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Responsibility for Repair:

If you live in rented accommodation, you landlord will be responsible for most major repairs, such as:

· The structure (walls, roofs, windows, doors, etc.)

· Sinks, baths and toilets

· Pipes and wiring

· Heating, hot water and the boiler

Your landlord should also get Gas Safety checks done every year, Electrical Safety checks done every 5 years and Energy Performance checks done every 10 years. Your landlord should provide you with free certificates to show these checks have been done.

You’ll need to do minor repairs, like changing fuses and lightbulbs, and fix anything which you’ve broken.

If your home is damp, this might be the responsibility of you or your landlord, depending on the type of damp.

Landlords have to make “reasonable adjustments” for people with disabilities.

Asking for Repairs:

You should tell your landlord or their agent as soon as you notice a problem. It’s best to do this in writing (letter, email, text, etc.) and keep a copy as evidence, in case it’s needed later. You could also take pictures of the problem, keep receipts from any expenses you’ve incurred and get letters from your GP if the problem’s made you ill. Repairs should be done in a “reasonable” amount of time. This will depend on the urgency of the problem.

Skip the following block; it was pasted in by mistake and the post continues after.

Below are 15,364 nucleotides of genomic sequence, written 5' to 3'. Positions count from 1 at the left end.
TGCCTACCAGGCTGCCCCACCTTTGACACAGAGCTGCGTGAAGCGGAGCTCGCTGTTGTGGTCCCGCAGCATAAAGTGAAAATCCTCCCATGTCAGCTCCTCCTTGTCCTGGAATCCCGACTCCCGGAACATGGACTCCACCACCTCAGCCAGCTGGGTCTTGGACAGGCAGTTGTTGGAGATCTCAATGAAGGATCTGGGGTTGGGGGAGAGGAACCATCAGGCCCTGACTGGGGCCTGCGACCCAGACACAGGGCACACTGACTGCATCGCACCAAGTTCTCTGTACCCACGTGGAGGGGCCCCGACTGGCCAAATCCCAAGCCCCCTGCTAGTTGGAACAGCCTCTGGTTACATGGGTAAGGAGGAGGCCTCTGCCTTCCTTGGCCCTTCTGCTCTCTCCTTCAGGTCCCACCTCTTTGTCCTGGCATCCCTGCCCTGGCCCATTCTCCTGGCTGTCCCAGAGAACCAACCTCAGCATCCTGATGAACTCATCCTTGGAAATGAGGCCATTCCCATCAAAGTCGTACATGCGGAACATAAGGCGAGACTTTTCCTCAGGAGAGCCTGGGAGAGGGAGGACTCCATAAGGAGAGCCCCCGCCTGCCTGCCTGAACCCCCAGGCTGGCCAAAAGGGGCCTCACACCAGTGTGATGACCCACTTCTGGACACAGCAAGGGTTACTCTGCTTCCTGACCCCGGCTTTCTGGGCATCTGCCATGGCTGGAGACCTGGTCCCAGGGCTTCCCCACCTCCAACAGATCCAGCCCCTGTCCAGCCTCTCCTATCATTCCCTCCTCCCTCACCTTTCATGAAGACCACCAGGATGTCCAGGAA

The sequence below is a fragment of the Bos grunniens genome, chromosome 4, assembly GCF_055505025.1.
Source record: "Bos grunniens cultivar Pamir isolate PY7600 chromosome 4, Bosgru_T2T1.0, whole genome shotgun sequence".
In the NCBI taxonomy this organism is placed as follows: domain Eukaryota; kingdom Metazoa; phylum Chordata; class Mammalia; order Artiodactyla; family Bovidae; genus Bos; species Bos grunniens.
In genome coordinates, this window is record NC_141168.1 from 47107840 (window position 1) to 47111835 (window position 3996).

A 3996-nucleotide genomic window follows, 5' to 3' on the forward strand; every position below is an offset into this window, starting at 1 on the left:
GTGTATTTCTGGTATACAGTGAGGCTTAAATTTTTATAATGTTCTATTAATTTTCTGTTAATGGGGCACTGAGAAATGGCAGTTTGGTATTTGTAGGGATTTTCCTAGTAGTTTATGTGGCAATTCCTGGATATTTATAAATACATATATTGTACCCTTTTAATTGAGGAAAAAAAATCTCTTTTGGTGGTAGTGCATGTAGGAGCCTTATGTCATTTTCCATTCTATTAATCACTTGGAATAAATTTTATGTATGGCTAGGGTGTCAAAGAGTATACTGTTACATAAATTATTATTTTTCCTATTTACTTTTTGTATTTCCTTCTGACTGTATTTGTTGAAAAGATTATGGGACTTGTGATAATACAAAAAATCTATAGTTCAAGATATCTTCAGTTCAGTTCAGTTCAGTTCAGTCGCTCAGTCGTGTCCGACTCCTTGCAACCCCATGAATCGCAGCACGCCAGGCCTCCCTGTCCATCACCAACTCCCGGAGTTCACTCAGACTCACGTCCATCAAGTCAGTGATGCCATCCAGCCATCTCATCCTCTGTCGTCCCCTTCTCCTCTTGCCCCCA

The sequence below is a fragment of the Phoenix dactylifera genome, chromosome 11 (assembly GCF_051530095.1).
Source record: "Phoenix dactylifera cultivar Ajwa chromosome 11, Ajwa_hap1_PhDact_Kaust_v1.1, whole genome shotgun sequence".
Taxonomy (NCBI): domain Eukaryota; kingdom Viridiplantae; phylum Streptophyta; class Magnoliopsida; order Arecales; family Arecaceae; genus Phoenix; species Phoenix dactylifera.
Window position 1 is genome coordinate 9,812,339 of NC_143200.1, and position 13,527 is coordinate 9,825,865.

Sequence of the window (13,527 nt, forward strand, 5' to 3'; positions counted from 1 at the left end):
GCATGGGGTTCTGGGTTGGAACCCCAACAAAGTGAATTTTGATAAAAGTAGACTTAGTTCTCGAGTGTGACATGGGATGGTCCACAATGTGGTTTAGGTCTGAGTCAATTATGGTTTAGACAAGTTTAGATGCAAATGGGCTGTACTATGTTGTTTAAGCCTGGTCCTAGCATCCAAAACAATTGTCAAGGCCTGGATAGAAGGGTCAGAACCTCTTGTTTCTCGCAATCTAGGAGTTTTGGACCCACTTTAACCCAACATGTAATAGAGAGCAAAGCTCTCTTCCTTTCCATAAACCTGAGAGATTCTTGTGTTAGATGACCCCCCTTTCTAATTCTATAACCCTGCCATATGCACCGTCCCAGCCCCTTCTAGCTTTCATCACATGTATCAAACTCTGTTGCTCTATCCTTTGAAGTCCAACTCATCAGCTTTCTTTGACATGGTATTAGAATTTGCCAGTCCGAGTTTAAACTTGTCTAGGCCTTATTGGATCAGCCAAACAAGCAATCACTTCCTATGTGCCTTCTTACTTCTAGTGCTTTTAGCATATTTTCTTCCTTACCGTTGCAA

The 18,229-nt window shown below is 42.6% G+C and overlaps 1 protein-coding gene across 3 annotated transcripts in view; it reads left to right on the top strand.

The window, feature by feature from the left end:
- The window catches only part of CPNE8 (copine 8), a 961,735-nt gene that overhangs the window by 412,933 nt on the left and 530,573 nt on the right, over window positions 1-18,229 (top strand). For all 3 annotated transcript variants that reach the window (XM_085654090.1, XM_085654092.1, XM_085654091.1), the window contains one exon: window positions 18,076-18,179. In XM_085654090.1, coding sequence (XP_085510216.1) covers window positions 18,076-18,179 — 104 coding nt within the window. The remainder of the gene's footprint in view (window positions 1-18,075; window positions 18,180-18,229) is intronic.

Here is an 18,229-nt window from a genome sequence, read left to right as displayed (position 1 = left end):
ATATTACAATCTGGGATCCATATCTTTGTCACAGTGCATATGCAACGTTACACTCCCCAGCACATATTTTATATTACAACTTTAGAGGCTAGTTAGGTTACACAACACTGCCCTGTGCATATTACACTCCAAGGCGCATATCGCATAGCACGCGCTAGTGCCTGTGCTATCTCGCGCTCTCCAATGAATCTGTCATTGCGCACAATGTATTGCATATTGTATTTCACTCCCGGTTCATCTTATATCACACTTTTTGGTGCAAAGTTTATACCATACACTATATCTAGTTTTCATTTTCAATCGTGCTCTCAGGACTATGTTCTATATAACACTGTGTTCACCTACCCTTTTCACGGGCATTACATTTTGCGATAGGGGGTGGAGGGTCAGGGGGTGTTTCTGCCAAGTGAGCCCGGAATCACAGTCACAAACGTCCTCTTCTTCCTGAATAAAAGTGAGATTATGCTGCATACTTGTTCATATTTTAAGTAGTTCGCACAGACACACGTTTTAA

If your Landlord won’t do Repairs:

Don’t stop paying your rent – this will get you into rent arrears which might mean your landlord tries to evict you. If your home is unsafe or making you ill, you can contact the Council’s Environmental Health Service on 823000. For other repair issues, you can contact the Council’s Housing Renewals Service on 823040.

If you’re a Council tenant, the Council can’t take action against itself. Your next steps could be to take your landlord to Court. Citizens’ Advice Isle of Wight will be able to advise you on this.

Retaliatory Eviction:

If you’re a private tenant and you ask for repairs to be done, or you complain about your landlord not doing repairs, your landlord might try to evict you. Some tenancies have some protection against this. For more information, see the national Citizens’ Advice website or to get advice, contact Citizens’ Advice Isle of Wight.

(Published 23/06/2021)